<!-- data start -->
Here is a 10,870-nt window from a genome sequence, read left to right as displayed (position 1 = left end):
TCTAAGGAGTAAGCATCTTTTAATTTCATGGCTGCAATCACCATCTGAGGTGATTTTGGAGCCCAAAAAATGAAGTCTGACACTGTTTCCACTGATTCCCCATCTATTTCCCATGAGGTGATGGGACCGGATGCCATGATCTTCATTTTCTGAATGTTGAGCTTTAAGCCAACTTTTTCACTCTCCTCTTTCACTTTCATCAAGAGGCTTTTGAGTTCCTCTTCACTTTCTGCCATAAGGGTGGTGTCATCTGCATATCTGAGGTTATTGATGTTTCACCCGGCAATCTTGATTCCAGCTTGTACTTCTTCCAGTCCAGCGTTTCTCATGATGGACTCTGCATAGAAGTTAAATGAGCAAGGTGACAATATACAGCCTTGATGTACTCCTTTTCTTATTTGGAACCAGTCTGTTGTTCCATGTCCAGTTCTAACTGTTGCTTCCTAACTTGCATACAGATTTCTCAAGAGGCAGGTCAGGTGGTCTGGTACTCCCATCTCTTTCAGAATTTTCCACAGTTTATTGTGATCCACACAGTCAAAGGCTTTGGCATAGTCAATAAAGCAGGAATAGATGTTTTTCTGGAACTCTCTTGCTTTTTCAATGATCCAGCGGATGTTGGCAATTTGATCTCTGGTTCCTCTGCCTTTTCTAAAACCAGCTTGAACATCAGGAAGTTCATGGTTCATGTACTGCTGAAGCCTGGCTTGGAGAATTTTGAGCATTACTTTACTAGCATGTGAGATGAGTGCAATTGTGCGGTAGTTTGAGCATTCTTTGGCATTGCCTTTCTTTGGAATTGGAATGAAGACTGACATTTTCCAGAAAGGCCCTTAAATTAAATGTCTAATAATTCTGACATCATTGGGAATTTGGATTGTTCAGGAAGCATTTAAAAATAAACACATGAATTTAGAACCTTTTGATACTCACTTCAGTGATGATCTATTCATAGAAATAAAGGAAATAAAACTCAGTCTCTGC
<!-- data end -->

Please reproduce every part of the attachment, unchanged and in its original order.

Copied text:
Here is a 10,870-nt window from a genome sequence, read left to right as displayed (position 1 = left end):
TCTAAGGAGTAAGCATCTTTTAATTTCATGGCTGCAATCACCATCTGAGGTGATTTTGGAGCCCAAAAAATGAAGTCTGACACTGTTTCCACTGATTCCCCATCTATTTCCCATGAGGTGATGGGACCGGATGCCATGATCTTCATTTTCTGAATGTTGAGCTTTAAGCCAACTTTTTCACTCTCCTCTTTCACTTTCATCAAGAGGCTTTTGAGTTCCTCTTCACTTTCTGCCATAAGGGTGGTGTCATCTGCATATCTGAGGTTATTGATGTTTCACCCGGCAATCTTGATTCCAGCTTGTACTTCTTCCAGTCCAGCGTTTCTCATGATGGACTCTGCATAGAAGTTAAATGAGCAAGGTGACAATATACAGCCTTGATGTACTCCTTTTCTTATTTGGAACCAGTCTGTTGTTCCATGTCCAGTTCTAACTGTTGCTTCCTAACTTGCATACAGATTTCTCAAGAGGCAGGTCAGGTGGTCTGGTACTCCCATCTCTTTCAGAATTTTCCACAGTTTATTGTGATCCACACAGTCAAAGGCTTTGGCATAGTCAATAAAGCAGGAATAGATGTTTTTCTGGAACTCTCTTGCTTTTTCAATGATCCAGCGGATGTTGGCAATTTGATCTCTGGTTCCTCTGCCTTTTCTAAAACCAGCTTGAACATCAGGAAGTTCATGGTTCATGTACTGCTGAAGCCTGGCTTGGAGAATTTTGAGCATTACTTTACTAGCATGTGAGATGAGTGCAATTGTGCGGTAGTTTGAGCATTCTTTGGCATTGCCTTTCTTTGGAATTGGAATGAAGACTGACATTTTCCAGAAAGGCCCTTAAATTAAATGTCTAATAATTCTGACATCATTGGGAATTTGGATTGTTCAGGAAGCATTTAAAAATAAACACATGAATTTAGAACCTTTTGATACTCACTTCAGTGATGATCTATTCATAGAAATAAAGGAAATAAAACTCAGTCTCTGC